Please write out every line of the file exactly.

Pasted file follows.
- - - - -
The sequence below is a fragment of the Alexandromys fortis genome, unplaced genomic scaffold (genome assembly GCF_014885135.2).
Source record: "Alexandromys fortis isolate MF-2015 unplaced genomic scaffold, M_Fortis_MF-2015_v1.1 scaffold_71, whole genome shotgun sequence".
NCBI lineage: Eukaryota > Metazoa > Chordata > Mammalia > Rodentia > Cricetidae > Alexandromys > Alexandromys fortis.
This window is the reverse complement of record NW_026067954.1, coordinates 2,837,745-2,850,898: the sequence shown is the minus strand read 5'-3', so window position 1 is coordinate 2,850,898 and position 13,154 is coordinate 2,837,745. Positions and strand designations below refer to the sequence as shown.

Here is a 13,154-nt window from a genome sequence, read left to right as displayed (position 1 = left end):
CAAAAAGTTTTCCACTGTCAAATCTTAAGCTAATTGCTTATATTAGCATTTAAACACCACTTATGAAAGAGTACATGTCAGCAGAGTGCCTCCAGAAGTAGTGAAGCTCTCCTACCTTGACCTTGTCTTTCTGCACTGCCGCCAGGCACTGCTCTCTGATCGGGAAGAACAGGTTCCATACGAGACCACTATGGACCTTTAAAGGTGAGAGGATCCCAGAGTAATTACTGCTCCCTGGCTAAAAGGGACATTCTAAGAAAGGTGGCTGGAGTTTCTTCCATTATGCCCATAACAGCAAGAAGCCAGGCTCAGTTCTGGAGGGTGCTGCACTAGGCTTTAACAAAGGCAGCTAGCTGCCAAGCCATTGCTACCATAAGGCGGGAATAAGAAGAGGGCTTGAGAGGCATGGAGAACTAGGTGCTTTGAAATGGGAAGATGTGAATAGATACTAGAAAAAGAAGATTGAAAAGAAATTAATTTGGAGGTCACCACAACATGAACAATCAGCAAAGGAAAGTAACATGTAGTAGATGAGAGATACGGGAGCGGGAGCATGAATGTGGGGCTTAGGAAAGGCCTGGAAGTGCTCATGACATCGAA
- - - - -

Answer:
The sequence below is a fragment of the Alexandromys fortis genome, unplaced genomic scaffold (genome assembly GCF_014885135.2).
Source record: "Alexandromys fortis isolate MF-2015 unplaced genomic scaffold, M_Fortis_MF-2015_v1.1 scaffold_71, whole genome shotgun sequence".
NCBI lineage: Eukaryota > Metazoa > Chordata > Mammalia > Rodentia > Cricetidae > Alexandromys > Alexandromys fortis.
This window is the reverse complement of record NW_026067954.1, coordinates 2,837,745-2,850,898: the sequence shown is the minus strand read 5'-3', so window position 1 is coordinate 2,850,898 and position 13,154 is coordinate 2,837,745. Positions and strand designations below refer to the sequence as shown.

Here is a 13,154-nt window from a genome sequence, read left to right as displayed (position 1 = left end):
CAAAAAGTTTTCCACTGTCAAATCTTAAGCTAATTGCTTATATTAGCATTTAAACACCACTTATGAAAGAGTACATGTCAGCAGAGTGCCTCCAGAAGTAGTGAAGCTCTCCTACCTTGACCTTGTCTTTCTGCACTGCCGCCAGGCACTGCTCTCTGATCGGGAAGAACAGGTTCCATACGAGACCACTATGGACCTTTAAAGGTGAGAGGATCCCAGAGTAATTACTGCTCCCTGGCTAAAAGGGACATTCTAAGAAAGGTGGCTGGAGTTTCTTCCATTATGCCCATAACAGCAAGAAGCCAGGCTCAGTTCTGGAGGGTGCTGCACTAGGCTTTAACAAAGGCAGCTAGCTGCCAAGCCATTGCTACCATAAGGCGGGAATAAGAAGAGGGCTTGAGAGGCATGGAGAACTAGGTGCTTTGAAATGGGAAGATGTGAATAGATACTAGAAAAAGAAGATTGAAAAGAAATTAATTTGGAGGTCACCACAACATGAACAATCAGCAAAGGAAAGTAACATGTAGTAGATGAGAGATACGGGAGCGGGAGCATGAATGTGGGGCTTAGGAAAGGCCTGGAAGTGCTCATGACATCGAA